At the evening’s end a vial with a single dose of Moderna vaccine lay unused. 

To avoid waste, the pharmacist stuck it in your grateful correspondent’s left arm.

If Roscoe’s residents didn’t have sore muscles, they might like to pinch themselves. 

Their country has powered ahead of almost every other sizeable one (Britain excepted) in rolling out vaccinations. 

Winnebago county, home to Roscoe, is typical. 

Like America, by March 30th 16% of its residents were fully vaccinated. 

Across the state 30% have had at least a single jab, also not far from America’s average.

That’s a remarkable achievement. 

The pace of injections surged in recent months as supply rose (vaccines by Johnson & Johnson, Moderna and Pfizer are all in use; one from AstraZeneca may soon be approved). 

An average of 1.3m doses went into arms daily at the end of January. 

By this week it was 2.8m, and rising.

States are relaxing rules on who gets protection. 

By the end of March, 16 of them said adults of any age may sign up for jabs. 

Another 22—including California, Illinois and New York—will do so in April. 

By mid-April, says Joe Biden, 90% of adults will qualify. 

By early May, over half of adults should be at least part-vaccinated. 

Mr Biden’s promise in January, of 100m vaccinations in his first 100 days, is long out of date. 

Twice that tally is doable.

Who gets the credit? 

The previous administration of Donald Trump is owed some. 

It bet on tackling the pandemic with quick production of vaccines, using federal funds to subsidise drugmakers. 

Yet for weeks he failed to announce he’d had the jab in January, which is one reason why his followers (especially white, Republican men) are the least eager to sign up for protection. 

One hopeful survey, this week, did suggest vaccine hesitancy is falling.

A poll by Ipsos this week found that a whopping 75% of Americans approve of Mr Biden’s handling of the vaccine roll-out, and almost as many like his leadership on the pandemic overall. 

Optimism is spreading that vaccinations will allow schools, offices, bars and restaurants everywhere to open again as normal before long.

Changes in behaviour caused by that optimism, however, are now a concern.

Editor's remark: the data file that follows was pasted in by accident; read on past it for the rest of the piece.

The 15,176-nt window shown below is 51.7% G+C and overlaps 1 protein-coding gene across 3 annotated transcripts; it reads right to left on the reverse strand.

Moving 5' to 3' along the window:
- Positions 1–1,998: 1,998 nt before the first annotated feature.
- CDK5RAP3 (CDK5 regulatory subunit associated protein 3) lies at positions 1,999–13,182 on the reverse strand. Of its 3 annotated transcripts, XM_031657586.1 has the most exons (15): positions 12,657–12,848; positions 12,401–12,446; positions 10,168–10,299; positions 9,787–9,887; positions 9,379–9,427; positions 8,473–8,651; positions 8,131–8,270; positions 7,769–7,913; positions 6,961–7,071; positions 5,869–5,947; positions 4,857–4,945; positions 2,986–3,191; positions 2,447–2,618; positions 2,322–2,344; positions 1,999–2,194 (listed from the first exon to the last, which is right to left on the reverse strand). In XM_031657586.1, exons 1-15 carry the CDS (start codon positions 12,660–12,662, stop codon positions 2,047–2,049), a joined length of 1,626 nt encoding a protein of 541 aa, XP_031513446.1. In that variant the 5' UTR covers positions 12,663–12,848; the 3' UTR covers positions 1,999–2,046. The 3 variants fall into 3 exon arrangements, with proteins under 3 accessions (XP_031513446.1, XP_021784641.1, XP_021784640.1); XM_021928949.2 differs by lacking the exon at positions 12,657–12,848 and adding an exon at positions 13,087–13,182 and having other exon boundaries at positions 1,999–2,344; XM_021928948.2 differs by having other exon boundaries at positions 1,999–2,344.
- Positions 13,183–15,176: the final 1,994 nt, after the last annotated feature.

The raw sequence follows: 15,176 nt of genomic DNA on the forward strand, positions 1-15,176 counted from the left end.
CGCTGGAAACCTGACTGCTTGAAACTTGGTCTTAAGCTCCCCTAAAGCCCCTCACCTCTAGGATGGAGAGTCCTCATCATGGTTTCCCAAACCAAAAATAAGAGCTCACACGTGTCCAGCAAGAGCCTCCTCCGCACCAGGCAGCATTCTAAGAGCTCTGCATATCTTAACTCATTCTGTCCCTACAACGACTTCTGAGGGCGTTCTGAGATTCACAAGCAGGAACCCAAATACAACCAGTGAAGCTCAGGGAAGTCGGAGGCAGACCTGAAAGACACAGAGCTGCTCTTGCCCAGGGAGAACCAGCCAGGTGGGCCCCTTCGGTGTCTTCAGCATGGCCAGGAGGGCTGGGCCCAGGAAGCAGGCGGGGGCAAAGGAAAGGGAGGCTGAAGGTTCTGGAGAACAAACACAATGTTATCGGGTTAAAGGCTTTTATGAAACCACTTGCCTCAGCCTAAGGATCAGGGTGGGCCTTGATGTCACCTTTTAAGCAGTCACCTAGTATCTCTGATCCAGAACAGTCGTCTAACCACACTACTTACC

A big increase in passengers at airports and guests at hotels, along with a decision by some states (including Iowa, Mississippi and Texas) to scrap rules on wearing masks, have created conditions for cases again to rise. 

In some states, such as Michigan, a new spike in cases is evident.

Mr Biden asked governors on March 29th to reinstate those mask rules. 

The head of the Centres for Disease Control, Rochelle Walensky, on the same day spoke of a “recurring feeling I have of impending doom”, given the trends she saw. 

Cases are rising especially among the young. 

In Roscoe, the rolling covid positivity rate ticked up in late March. 

A more infectious and deadly variant of the virus, B.1.1.7, first found in Britain, is also becoming common. 

Other variants pose threats.

A race is thus on. 

Even faster vaccination is coming, as Mr Biden vows that 90% of the population will live within five miles of the nearest vaccination centre. 

The supply of vaccine soon won’t be a constraint. 

Instead the challenge will be to convince those not already keen to flock to a pharmacy late on Friday night of the benefits that flow from a shot in the arm.

Central Banks’ Taper Dilemma

Central banks are clearly not responsible for today’s investment decisions, but the longer their market support continues, the riskier the search for yield may become. Monetary policymakers and credit investors alike are facing an unenviable dilemma.

Patrick Drury Byrne, Sylvain Broyer


DUBLIN – Central banks’ unconventional policies undoubtedly rescued financial markets in 2020 when the COVID-19 pandemic was at its height. 

But those actions now leave central banks joined at the hip with credit markets, and market participants more reliant than ever on their support.

From a credit-market perspective, this represents a Catch-22 for both central banks and investors. 

How can central banks continue to support the economic recovery while developing an exit strategy that doesn’t undermine market stability? 

And how will investors, who prize stability but also seek higher yields, react if and when monetary policymakers step back from providing direct market support?

With low interest rates for most of the past decade, it was clear from the start of the COVID-19 crisis that central banks had little room for maneuver with conventional policy tools. 

They would have to lean even more heavily on unconventional measures, including initiating or extending corporate asset-purchase programs. 

In the case of the US Federal Reserve, the announcement of these measures during 2020 coincided with investment-grade corporate bonds’ peak spread.

“Coincided” is the key word here. 

It is not clear whether these actions mean that conventional tools are now less effective in restoring market confidence in times of stress, or whether the pandemic’s idiosyncratic nature required a precision strike of support to the particularly vulnerable corporate sector.

The widespread use of asset-purchase programs could simply have been the last in a long line of measures that finally brought market stress under control.